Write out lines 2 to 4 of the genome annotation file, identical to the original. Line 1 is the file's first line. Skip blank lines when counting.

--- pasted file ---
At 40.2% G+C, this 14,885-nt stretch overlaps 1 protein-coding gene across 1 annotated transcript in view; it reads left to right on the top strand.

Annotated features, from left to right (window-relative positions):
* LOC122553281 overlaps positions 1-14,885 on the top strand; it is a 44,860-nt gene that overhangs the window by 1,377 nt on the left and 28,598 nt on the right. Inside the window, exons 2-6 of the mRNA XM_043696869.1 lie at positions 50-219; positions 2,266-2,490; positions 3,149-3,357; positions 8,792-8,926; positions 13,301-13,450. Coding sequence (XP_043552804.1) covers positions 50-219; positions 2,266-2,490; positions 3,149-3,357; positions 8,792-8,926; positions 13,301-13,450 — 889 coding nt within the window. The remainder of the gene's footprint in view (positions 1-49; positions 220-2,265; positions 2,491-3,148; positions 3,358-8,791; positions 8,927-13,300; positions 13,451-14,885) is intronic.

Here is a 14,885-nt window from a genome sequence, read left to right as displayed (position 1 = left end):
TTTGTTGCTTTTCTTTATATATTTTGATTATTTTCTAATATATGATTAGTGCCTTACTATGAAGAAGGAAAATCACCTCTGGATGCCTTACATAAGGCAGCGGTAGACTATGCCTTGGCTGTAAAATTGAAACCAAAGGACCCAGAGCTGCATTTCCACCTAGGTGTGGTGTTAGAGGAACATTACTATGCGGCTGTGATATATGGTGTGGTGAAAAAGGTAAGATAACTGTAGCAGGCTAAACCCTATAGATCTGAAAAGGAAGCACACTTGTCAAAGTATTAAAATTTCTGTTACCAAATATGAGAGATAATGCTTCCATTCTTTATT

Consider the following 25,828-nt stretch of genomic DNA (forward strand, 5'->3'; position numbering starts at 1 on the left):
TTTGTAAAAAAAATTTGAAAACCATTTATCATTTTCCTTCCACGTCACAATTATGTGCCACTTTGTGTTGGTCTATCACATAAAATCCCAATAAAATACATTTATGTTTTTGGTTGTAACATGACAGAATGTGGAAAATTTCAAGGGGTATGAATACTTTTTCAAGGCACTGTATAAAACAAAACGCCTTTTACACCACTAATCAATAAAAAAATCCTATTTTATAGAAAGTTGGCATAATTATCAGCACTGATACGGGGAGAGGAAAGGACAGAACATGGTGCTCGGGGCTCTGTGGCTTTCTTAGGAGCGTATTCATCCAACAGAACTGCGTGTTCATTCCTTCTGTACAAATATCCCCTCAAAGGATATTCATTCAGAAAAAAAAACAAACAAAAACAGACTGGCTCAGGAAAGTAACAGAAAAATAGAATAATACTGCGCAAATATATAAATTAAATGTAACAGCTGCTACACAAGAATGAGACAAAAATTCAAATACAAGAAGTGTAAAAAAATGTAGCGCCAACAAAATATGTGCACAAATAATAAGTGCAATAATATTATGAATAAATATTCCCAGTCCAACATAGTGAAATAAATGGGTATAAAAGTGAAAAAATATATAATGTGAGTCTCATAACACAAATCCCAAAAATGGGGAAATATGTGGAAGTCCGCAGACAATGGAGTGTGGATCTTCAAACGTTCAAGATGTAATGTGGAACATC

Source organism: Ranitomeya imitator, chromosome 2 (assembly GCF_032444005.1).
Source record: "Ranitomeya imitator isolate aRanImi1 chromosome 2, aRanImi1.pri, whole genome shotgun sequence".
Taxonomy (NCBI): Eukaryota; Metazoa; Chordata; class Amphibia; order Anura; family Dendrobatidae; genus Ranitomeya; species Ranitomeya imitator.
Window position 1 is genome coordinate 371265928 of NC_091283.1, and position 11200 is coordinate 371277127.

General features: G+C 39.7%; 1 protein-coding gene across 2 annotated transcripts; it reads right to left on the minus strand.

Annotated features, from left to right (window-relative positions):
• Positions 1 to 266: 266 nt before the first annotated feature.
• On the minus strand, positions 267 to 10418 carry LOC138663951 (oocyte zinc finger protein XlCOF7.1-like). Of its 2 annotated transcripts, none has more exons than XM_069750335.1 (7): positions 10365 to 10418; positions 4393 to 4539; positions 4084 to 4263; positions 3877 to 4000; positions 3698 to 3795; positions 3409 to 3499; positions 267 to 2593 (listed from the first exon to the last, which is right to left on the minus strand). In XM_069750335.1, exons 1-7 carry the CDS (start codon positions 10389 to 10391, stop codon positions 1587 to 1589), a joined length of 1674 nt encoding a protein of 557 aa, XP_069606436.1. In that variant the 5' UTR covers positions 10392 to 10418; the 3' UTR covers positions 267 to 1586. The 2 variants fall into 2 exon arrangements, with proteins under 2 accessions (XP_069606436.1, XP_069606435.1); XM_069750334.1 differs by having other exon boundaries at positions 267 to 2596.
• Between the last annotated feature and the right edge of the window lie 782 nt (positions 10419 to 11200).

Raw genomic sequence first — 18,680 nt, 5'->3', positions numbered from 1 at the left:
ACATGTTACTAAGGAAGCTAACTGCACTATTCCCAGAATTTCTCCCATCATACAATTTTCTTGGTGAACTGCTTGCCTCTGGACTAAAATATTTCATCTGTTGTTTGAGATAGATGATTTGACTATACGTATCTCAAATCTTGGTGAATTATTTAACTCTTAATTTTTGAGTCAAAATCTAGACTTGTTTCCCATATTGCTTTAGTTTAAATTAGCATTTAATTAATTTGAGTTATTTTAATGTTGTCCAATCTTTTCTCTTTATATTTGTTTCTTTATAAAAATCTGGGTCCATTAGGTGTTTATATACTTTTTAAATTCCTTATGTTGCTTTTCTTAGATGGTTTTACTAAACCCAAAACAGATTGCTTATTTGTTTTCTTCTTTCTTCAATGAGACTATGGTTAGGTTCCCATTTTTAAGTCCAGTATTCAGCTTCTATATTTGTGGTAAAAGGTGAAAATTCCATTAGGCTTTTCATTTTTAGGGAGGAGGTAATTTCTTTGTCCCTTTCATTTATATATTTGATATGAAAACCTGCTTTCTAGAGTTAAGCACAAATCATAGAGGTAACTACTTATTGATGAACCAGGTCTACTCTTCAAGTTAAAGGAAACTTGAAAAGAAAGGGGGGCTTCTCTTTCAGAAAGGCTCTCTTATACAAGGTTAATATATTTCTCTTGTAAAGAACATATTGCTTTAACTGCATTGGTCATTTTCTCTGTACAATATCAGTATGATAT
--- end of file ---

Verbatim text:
Annotated features, from left to right (window-relative positions):
* LOC122553281 overlaps positions 1-14,885 on the top strand; it is a 44,860-nt gene that overhangs the window by 1,377 nt on the left and 28,598 nt on the right. Inside the window, exons 2-6 of the mRNA XM_043696869.1 lie at positions 50-219; positions 2,266-2,490; positions 3,149-3,357; positions 8,792-8,926; positions 13,301-13,450. Coding sequence (XP_043552804.1) covers positions 50-219; positions 2,266-2,490; positions 3,149-3,357; positions 8,792-8,926; positions 13,301-13,450 — 889 coding nt within the window. The remainder of the gene's footprint in view (positions 1-49; positions 220-2,265; positions 2,491-3,148; positions 3,358-8,791; positions 8,927-13,300; positions 13,451-14,885) is intronic.

Here is a 14,885-nt window from a genome sequence, read left to right as displayed (position 1 = left end):